Evaluation of mechanisms of hot and cold days in climate models over Central Europe

Research output: Contribution to journalArticlepeer-review

Abstract

Changes in intensity, frequency, and location of temperature extreme events are a focus for many studies that often rely on simulations from climate models to assess changes in temperature extremes. Given the use of climate models for attributing such events to human and natural influences and for projecting future changes, an assessment of the capability of climate models to properly simulate the mechanisms associated with temperature extreme events is necessary. In this study, known mechanisms and relevant meteorological variables are explored in a composite analysis to identify and quantify a climatology of synoptic weather patterns related to hot and cold seasonal temperature extreme events over Central Europe. The analysis is based on extremes that recur once or several times per season for better sampling. Weather patterns from a selection of CMIP5 models are compared with patterns derived from the ERA interim reanalysis. The results indicate that climate models simulate mechanisms associated with temperature extreme events reasonably well, in particular circulation-based mechanisms. The amplitude and average length of events is assessed, where in some cases significant deviations from ERA interim are found. In three cases, the models have on average significantly more days per season with extreme events than ERA interim. Quantitative analyses of physical links between extreme temperature and circulation, relative humidity, and radiation reveal that the strength of the link between the temperature and the variables does not vary greatly from model to model and ERA interim.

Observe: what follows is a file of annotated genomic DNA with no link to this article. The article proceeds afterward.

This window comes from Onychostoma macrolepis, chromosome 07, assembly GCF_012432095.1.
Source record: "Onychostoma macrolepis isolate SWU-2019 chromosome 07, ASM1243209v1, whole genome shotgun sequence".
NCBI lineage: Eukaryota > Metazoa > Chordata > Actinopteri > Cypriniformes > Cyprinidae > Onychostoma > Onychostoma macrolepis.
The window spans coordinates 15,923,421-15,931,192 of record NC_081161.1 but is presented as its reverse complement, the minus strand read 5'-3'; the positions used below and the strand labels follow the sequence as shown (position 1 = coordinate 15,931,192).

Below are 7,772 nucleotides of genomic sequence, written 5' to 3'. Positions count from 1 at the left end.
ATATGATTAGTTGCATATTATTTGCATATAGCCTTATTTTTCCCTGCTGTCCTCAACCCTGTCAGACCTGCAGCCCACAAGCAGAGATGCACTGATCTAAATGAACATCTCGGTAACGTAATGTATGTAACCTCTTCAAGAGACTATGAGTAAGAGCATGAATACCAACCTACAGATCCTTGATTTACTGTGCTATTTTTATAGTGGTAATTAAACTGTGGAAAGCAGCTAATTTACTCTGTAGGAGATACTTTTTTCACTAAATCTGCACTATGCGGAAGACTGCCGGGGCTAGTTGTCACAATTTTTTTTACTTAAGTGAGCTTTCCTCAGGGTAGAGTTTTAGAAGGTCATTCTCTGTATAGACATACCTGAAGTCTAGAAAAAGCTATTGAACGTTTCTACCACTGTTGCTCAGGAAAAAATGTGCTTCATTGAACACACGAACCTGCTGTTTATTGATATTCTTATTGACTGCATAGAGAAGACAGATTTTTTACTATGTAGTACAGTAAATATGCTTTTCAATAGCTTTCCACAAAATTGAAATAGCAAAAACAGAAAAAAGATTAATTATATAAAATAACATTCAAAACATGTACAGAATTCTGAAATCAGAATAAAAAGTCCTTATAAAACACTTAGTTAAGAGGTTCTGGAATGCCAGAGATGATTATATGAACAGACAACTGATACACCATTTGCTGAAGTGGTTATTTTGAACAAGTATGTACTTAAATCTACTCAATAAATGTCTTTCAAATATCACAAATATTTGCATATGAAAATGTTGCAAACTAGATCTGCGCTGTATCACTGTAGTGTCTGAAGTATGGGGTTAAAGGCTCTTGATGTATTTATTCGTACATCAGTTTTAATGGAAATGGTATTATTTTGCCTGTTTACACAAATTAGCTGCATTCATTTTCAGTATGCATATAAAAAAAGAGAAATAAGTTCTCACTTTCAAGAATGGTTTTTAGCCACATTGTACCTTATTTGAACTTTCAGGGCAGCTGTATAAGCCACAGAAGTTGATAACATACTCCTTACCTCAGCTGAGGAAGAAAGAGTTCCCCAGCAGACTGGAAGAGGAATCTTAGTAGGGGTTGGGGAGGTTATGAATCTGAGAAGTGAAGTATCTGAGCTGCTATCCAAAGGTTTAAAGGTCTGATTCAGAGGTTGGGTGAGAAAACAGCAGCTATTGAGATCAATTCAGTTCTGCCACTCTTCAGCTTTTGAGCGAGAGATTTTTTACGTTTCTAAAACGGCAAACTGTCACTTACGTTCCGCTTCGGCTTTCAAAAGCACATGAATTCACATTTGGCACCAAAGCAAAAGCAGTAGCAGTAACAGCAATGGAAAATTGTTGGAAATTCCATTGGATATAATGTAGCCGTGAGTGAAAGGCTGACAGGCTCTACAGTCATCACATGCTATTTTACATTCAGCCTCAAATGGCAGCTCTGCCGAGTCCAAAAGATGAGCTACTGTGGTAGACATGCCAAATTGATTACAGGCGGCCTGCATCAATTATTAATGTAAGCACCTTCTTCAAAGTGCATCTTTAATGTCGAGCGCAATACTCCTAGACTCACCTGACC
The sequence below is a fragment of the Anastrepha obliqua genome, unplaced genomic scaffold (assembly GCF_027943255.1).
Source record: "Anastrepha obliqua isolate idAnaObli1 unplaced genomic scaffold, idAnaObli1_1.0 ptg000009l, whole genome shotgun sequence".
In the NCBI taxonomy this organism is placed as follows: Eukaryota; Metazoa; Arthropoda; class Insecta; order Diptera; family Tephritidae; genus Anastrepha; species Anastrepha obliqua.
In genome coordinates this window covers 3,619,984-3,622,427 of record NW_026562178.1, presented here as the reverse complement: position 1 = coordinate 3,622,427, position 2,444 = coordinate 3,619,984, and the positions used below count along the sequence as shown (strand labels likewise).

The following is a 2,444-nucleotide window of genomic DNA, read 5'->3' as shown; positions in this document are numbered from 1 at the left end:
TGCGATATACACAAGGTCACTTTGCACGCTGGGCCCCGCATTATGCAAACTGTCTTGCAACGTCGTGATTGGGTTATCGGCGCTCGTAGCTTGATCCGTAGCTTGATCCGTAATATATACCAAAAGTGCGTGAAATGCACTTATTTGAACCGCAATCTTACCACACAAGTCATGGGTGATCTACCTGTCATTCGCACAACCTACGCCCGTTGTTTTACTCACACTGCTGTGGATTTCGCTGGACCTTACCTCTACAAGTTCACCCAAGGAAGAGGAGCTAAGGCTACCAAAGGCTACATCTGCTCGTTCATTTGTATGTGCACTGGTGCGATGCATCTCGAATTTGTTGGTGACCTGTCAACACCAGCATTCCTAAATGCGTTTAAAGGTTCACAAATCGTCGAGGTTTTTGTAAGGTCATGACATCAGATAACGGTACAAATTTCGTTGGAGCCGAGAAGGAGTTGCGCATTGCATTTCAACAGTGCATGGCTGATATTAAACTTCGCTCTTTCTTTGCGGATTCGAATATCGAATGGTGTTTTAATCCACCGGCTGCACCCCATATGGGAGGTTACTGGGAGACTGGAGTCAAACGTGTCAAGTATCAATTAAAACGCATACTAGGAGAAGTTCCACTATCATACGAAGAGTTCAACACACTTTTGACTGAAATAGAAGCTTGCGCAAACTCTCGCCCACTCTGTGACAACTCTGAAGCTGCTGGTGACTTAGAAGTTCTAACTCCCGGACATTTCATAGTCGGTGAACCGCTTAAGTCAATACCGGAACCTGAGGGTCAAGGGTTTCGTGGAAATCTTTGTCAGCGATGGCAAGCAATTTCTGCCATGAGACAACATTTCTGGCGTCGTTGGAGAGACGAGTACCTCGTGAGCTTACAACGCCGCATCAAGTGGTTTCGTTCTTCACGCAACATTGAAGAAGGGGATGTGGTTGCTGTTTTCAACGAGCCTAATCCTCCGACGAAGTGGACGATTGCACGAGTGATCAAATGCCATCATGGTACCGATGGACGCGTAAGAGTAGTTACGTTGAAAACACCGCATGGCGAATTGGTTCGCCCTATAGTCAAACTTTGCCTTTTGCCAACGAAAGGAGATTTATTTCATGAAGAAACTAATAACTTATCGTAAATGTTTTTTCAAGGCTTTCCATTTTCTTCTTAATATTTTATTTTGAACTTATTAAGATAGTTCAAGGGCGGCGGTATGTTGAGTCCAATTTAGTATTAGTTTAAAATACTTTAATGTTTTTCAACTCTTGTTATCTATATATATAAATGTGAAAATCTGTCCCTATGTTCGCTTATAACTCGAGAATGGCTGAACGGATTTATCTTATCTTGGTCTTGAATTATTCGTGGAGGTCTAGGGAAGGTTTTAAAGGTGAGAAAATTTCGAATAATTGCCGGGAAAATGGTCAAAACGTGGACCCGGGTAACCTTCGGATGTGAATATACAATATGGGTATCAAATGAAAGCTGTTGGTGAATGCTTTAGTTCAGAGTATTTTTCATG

Original languageEnglish
Article number014002
JournalEnvironmental Research Letters
Volume10
Issue number1
DOIs
Publication statusPublished - 5 Jan 2015

Keywords

  • climate models
  • mechanisms
  • pattern analysis
  • temperature extreme events

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